To expand this information, you may be interested in knowing the Characteristics of the rural and urban ecosystem.

Agricultural or agricultural ecosystems

Agricultural or agricultural ecosystems are created to provide human beings with products for the food industry. Without them, the current way of life could not exist, based on our sedentary character.

According to the management of their crops, they are divided into ecological management or conventional management. The first attempts to affect the rest of the environment as little as possible and reduce the human footprint, so natural products are used, and chemicals are dispensed with, in favor of crop rotation and seed replanting techniques. On the other hand, conventional management prioritizes the intensive aspect of the crop and uses pesticides, fertilizers, and slurry to maximize production in the short term.

We can find agricultural ecosystems for raising livestock, subsistence farming, such as that practiced by traditional agricultural peasants, and monocultures, where a single large-scale crop is produced.

Dam or reservoir ecosystem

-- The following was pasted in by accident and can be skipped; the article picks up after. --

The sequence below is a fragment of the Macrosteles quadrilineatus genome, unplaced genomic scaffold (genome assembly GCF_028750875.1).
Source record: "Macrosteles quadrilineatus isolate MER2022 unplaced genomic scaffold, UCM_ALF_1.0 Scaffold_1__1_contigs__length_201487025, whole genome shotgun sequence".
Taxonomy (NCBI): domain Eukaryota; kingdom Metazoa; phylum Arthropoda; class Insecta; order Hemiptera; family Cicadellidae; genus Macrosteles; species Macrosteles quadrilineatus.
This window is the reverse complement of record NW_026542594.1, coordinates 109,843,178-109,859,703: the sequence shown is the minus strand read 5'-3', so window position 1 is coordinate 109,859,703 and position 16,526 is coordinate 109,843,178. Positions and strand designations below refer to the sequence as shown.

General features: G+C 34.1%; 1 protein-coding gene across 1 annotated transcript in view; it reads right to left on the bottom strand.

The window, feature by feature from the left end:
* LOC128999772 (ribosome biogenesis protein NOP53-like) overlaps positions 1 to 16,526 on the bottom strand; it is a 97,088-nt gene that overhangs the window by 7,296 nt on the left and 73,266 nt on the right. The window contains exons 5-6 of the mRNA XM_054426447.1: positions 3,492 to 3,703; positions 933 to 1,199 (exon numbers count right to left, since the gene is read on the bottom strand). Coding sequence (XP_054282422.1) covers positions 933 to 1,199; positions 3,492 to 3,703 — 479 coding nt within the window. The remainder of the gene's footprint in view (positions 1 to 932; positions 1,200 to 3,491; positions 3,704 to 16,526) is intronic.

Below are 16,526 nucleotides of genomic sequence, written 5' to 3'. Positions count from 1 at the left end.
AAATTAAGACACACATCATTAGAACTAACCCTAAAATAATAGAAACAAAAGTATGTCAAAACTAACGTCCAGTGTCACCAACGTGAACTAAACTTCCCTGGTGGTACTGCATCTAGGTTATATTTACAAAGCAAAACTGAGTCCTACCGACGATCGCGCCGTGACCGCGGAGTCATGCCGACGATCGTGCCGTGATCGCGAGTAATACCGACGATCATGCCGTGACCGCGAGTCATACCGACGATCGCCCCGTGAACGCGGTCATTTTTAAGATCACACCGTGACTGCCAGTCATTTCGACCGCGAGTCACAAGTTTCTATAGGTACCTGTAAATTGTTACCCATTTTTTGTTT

The third and last great artificial ecosystem type is the ecosystems of dams or reservoirs. In them, the hand of a man drastically modifies the environment creating large bodies of water where there were not before by intervening on the natural course of the water. This leads to the appearance of new forms of flora and fauna and the weakening or disappearance of others adapted to the previous conditions.

Differences between artificial and natural ecosystem

Difference between natural and artificial ecosystem and their examples

We have already seen that the main and most marked difference between both ecosystems is the intervention of human hands in them. However, more things set them apart. Agricultural land is another example of an artificial ecosystem. The criteria explained are verified in all ecosystems.

These are some of the main differences between artificial and natural ecosystems :

  • Natural ecosystems tend to have a great variety of flora and fauna species, much lower than artificial ones. Because of this, the genetic diversity of artificial ecosystems is also much lower, with all the problems that this entails in the long run.
  • The food chains of artificial ecosystems are also much simpler than those of natural ones, and they are often not complete since humans tend to feed the species that interest them themselves.
  • And finally, in artificial ecosystems, there is usually no ecological succession. They are almost always unsustainable in the long term due to pollutants, fossil fuels, and non-renewable energy sources.
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Hello, I am a blogger specialized in environmental, health and scientific dissemination issues in general. The best way to define myself as a blogger is by reading my texts, so I encourage you to do so. Above all, if you are interested in staying up to date and reflecting on these issues, both on a practical and informative level.